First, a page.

When cell phones became popular in 1981, they were as big as bricks and felt twice as heavy. The only thing you could do with one was make a call — and sometimes not even that would work.
The second generation of phones allowed voice and data connections in 1992 while 3G and 4G brought advancements in speed and the ability to view videos. They’re not even called cell phones anymore.
Now, the next stage in mobile technology is upon us.
And it might not be merely evolutionary but revolutionary.
5G technology could bring the capabilities for which consumers have been waiting for more than a decade.
The speed available could allow consumers to take their computing completely mobile.
The next wave in mobile tech could refresh the buying cycle, from manufacturers to carriers and consumers, and a few leaders are already positioning for an advantage.
Internet Speeds Up To 200-Times Faster Could Create A Tectonic Shift
5G could finally mean the death of the desktop. Mobile is already over half of search and 5G could bring speeds comparable with desktop performance. Verizon has said its 5G network could be as much as 200-times faster than the 5Mbps speeds its users get on the 4G LTE network.
Those speeds will mean an uninterrupted browsing experience and, crucially, will allow teams to collaborate seamlessly through mobile devices.
It’s not just a question of mobile versus desktop devices. 5G will be needed to support the explosion in Internet of Things (IoT) products, including home appliances, security, and smart cities. Research firm Gartner estimates there will be 20.8 billion devices connected to the internet by 2020, compared to just 6.4 billion devices today.
The U.S. Federal Communications Commission (FCC) cleared the way for 5G in the United States with new rules allowing wireless broadband operations in frequencies above 24GHz in 2016. Verizon and AT&T have already announced plans for 5G trials in 2017 and the first networks are expected to roll out in 2018 or 2019.
Early Leaders Emerging In The Coming 5G Boom
This evolution of mobile tech will involve everyone from wireless carriers to equipment makers, but there are a few early leaders emerging to take advantage of the shift.
Swedish telecom equipment provider Ericsson (Nasdaq: ERIC) is at the forefront of testing and readiness for 5G and has partnerships with both Verizon and China Mobile. Equipment needs for telecom carriers run in waves, surging when technologies and phones start a new cycle before falling again after the initial rush. Sales have been week for a couple of years and have forced the company to seek greater efficiency in operations.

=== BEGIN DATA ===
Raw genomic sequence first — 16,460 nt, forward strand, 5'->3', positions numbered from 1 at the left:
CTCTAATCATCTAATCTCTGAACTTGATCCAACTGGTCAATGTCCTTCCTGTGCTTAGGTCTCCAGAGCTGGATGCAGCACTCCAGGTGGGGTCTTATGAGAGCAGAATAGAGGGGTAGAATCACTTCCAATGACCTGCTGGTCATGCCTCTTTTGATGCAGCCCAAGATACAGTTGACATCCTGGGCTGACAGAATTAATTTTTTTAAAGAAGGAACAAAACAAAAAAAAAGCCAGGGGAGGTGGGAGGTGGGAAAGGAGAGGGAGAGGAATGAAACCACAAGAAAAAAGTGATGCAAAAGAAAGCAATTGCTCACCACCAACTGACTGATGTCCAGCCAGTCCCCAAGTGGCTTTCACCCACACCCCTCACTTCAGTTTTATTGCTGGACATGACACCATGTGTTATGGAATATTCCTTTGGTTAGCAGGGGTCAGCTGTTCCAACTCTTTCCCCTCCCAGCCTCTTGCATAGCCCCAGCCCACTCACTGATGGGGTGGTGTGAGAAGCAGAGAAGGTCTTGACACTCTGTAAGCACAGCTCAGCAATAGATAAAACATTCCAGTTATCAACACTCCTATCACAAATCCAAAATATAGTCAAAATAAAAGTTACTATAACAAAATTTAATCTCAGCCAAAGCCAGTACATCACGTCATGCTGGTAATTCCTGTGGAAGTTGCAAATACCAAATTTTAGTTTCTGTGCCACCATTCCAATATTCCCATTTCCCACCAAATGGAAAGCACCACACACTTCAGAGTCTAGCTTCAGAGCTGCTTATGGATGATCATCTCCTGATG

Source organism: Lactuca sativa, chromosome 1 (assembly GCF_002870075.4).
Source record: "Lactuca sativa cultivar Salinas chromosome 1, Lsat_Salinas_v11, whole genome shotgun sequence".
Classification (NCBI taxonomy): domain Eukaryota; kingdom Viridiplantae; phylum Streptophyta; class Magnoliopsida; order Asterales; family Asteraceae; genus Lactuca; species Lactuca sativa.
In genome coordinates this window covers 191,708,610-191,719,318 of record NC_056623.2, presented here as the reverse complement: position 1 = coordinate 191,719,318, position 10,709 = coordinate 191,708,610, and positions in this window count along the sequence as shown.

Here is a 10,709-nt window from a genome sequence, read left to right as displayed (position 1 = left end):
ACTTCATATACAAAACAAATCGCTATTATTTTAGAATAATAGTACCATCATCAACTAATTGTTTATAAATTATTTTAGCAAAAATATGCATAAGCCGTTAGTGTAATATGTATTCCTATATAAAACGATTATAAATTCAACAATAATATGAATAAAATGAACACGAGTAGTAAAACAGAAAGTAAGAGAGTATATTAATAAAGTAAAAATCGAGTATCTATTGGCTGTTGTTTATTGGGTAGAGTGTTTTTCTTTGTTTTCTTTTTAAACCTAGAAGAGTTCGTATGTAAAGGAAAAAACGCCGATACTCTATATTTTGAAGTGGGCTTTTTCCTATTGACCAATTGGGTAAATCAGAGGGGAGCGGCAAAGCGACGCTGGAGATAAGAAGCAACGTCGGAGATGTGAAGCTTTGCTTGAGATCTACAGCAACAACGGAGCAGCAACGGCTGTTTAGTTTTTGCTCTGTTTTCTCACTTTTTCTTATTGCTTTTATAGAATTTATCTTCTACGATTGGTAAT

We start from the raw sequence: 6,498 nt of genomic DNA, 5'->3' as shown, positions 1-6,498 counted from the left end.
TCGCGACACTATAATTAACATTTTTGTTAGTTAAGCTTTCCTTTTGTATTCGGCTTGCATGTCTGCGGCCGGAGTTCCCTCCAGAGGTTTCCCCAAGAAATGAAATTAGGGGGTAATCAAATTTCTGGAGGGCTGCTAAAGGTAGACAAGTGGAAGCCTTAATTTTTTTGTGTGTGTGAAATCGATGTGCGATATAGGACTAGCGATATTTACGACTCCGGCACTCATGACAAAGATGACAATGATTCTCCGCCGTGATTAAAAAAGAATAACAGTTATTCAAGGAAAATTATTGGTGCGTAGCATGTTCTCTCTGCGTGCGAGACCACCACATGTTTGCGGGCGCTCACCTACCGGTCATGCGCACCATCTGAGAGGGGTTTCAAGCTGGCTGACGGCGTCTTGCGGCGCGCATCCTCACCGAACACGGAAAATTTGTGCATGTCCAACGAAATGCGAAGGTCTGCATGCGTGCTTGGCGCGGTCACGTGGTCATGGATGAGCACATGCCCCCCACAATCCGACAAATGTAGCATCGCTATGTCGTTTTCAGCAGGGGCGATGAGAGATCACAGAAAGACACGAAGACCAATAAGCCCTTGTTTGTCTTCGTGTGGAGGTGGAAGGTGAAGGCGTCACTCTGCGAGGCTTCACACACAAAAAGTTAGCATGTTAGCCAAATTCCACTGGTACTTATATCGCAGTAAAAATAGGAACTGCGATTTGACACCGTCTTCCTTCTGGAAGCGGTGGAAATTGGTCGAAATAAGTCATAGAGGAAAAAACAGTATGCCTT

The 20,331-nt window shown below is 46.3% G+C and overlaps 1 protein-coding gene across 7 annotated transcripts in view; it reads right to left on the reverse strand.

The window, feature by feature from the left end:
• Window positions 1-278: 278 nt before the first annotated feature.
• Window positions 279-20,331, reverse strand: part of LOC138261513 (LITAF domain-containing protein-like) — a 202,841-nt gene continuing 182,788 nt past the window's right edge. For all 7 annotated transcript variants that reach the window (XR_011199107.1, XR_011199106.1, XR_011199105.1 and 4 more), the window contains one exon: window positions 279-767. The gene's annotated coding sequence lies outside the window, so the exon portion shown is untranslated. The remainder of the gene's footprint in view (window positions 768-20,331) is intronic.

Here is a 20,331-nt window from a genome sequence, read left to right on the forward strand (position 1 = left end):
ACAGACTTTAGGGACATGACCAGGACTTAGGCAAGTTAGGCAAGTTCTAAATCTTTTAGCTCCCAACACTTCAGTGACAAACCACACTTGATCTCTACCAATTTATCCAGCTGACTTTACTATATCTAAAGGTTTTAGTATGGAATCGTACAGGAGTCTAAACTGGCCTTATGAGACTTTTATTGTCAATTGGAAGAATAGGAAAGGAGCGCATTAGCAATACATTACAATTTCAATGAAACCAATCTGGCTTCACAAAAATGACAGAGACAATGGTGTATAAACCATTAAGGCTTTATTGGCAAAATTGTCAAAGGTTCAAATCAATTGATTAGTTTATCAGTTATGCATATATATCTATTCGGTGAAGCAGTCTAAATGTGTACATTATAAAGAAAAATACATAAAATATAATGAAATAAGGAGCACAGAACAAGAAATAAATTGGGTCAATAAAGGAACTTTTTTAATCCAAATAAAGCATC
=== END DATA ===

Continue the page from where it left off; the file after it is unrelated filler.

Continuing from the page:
That efficiency should pay off when sales start to increase again. Ericsson signed a broad partnership with Cisco (Nasdaq: CSCO) in November 2015 and announced an extension this year. The partnership has helped the company develop products across other media, including TV and IoT equipment. Shares trade for just 11-times earnings and pay a healthy 3.4% dividend yield.
Qualcomm (Nasdaq: QCOM) has been rocked by a recent lawsuit brought on by Apple but remains a leading provider of wireless technology. The company is developing parallel switching equipment for mobile devices that will be able to jump between 4G, 5G, and wireless networks.
Qualcomm is the world’s largest wireless chipmaker and its intellectual property is licensed by nearly all wireless device makers. That’s a fairly large moat and gives it a lot of negotiating power with buyers. Shares surged 37% in 2016, but the recent selloff may present a good buying opportunity.
American Tower Corporation (NYSE: AMT) will benefit from the need for more signal towers. New wireless technologies typically run on higher radio frequencies because the frequencies are not in use. The problem is that signals at higher frequencies don’t travel as far, so the industry needs to continue building out tower infrastructure. Shares have been under pressure since last November, along with the rest of the REIT space, as investors fear that higher interest rates will weigh on the performance of real estate investments.
Contracts on the company’s towers tend to run for a decade or longer, making its cash flow more stable. The company has been expanding aggressively outside the U.S., especially in faster-growing markets like Brazil, India, and Mexico. The company’s 2.2% dividend is only about 35% of adjusted funds from operations and leaves a lot of room for growth.
Risks To Consider: Widespread commercial availability of 5G is still a year or two out, so early investors may have to wait for the rest of the market to bid up the major players.
Action To Take: Position in these three companies to prepare for the next mobile revolution.
– Joseph Hogue
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Source: Street Authority